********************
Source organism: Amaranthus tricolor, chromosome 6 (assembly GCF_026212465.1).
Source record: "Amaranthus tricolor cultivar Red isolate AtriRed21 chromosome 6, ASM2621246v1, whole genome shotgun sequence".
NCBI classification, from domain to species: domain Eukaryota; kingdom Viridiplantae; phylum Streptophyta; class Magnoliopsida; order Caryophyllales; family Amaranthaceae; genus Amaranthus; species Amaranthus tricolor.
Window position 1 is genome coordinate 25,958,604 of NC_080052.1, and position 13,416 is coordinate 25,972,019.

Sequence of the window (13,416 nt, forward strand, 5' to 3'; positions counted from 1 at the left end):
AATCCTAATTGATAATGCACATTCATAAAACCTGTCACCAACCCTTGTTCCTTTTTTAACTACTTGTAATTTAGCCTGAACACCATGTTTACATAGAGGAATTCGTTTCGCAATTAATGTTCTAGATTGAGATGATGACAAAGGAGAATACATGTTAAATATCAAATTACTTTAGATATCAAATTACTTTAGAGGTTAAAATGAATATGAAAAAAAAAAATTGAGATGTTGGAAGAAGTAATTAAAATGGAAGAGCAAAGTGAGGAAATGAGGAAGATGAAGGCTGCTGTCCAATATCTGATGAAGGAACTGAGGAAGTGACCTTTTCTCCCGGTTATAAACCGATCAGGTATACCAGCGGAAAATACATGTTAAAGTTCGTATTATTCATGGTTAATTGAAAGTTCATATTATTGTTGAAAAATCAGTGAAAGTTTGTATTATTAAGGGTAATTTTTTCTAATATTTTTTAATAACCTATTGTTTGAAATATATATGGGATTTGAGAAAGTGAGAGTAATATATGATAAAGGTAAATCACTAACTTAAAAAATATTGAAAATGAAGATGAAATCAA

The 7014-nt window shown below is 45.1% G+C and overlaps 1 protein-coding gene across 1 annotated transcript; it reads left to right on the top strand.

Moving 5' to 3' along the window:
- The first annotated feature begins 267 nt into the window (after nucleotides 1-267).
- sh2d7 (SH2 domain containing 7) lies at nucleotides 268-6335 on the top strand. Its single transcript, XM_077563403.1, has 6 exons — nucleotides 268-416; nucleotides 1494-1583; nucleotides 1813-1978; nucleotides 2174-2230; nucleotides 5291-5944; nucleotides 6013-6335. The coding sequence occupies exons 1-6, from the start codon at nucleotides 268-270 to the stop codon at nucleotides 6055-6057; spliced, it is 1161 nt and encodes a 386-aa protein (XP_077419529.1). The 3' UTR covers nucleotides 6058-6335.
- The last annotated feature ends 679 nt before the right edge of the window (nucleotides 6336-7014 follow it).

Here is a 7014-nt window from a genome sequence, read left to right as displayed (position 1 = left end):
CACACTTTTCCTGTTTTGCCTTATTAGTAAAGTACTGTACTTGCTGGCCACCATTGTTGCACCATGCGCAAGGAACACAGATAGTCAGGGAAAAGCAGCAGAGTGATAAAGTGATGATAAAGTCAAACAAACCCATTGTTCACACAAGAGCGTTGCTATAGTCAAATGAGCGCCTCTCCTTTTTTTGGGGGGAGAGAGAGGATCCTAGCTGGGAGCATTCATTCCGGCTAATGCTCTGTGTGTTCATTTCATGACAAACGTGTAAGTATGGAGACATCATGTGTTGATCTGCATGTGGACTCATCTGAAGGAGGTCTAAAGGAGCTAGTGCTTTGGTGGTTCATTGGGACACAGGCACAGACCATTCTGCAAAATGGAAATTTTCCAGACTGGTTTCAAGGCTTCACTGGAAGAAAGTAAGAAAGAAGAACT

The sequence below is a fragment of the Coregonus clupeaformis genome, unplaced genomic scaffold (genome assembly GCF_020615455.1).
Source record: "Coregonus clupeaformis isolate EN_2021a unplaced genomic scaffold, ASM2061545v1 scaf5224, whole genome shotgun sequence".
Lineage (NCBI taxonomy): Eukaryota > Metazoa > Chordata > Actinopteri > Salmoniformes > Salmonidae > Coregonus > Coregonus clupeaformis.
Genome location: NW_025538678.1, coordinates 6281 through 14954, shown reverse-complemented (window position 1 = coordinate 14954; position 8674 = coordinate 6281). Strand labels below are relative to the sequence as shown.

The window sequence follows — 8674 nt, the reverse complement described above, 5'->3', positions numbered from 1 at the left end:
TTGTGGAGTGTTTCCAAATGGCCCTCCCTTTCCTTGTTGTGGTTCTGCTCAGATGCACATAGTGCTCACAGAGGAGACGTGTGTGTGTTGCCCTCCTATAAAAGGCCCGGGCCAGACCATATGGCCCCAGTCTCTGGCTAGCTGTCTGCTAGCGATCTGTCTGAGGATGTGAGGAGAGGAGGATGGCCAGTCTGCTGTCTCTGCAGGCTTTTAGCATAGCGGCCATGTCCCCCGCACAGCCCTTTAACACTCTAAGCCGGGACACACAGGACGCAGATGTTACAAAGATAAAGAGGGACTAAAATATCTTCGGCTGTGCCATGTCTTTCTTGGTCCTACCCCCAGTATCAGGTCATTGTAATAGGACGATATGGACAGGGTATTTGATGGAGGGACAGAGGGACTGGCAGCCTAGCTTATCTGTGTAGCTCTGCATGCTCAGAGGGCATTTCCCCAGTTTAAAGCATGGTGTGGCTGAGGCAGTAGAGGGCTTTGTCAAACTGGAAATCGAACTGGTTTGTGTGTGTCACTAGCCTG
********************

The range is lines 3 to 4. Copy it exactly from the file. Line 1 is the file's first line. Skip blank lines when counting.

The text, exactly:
NCBI classification, from domain to species: domain Eukaryota; kingdom Viridiplantae; phylum Streptophyta; class Magnoliopsida; order Caryophyllales; family Amaranthaceae; genus Amaranthus; species Amaranthus tricolor.
Window position 1 is genome coordinate 25,958,604 of NC_080052.1, and position 13,416 is coordinate 25,972,019.